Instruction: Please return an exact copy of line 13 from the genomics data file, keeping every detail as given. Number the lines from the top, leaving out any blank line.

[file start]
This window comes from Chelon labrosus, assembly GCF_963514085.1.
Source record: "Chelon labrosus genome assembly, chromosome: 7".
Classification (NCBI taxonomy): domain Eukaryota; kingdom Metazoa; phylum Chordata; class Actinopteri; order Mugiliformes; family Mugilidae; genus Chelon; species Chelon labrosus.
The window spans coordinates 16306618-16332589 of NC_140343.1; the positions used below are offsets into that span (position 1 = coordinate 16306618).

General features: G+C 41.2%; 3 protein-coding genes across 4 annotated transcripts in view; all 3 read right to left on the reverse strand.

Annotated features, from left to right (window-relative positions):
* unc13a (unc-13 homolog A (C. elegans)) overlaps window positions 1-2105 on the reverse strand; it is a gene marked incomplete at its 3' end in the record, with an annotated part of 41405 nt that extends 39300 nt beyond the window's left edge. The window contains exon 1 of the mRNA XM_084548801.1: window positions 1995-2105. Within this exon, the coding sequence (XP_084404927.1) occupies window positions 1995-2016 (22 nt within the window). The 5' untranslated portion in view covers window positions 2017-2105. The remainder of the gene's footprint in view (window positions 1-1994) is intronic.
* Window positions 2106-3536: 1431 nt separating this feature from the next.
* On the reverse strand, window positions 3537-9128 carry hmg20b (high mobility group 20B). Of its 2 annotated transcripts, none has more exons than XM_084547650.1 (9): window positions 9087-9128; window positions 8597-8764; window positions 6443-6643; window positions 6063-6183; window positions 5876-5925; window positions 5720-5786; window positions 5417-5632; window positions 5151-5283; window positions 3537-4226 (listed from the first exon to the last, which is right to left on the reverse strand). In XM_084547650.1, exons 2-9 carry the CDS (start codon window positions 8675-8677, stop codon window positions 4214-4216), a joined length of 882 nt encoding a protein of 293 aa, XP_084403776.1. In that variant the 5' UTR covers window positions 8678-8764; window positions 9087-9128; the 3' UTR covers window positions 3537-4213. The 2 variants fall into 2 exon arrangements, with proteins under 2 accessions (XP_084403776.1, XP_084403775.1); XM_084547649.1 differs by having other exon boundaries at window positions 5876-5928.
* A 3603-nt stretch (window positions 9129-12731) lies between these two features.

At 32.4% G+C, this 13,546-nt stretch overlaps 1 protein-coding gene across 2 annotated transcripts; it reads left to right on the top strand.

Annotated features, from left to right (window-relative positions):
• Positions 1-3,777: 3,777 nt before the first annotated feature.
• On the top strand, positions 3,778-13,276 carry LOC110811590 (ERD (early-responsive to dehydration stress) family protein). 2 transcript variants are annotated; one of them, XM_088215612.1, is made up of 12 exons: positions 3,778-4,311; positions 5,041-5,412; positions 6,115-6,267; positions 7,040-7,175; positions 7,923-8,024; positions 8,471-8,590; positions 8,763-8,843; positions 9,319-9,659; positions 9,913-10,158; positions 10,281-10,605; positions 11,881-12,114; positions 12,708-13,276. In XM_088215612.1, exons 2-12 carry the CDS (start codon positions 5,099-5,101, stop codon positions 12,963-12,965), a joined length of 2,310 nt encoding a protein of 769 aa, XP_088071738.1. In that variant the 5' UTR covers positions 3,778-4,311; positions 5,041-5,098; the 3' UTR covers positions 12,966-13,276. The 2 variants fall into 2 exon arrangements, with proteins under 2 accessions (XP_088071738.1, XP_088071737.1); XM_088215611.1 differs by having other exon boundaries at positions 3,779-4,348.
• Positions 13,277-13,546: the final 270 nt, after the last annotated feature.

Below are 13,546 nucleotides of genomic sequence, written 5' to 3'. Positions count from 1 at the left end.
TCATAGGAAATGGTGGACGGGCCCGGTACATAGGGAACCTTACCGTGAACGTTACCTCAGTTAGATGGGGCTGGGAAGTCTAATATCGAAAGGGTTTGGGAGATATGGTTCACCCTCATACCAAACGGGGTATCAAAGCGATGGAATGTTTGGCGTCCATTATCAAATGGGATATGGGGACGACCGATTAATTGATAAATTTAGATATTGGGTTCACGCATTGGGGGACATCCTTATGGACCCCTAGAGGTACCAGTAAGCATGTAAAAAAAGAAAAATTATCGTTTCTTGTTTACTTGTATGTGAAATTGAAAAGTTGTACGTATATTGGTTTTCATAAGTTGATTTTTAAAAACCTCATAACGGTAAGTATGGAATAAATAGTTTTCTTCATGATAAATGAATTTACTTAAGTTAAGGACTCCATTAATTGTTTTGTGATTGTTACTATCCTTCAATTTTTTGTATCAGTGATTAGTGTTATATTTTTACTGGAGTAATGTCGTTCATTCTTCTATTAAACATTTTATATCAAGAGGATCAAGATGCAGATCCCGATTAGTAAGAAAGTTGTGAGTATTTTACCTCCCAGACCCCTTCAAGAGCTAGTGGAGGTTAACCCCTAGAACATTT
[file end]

• Positions 1-3,777: 3,777 nt before the first annotated feature.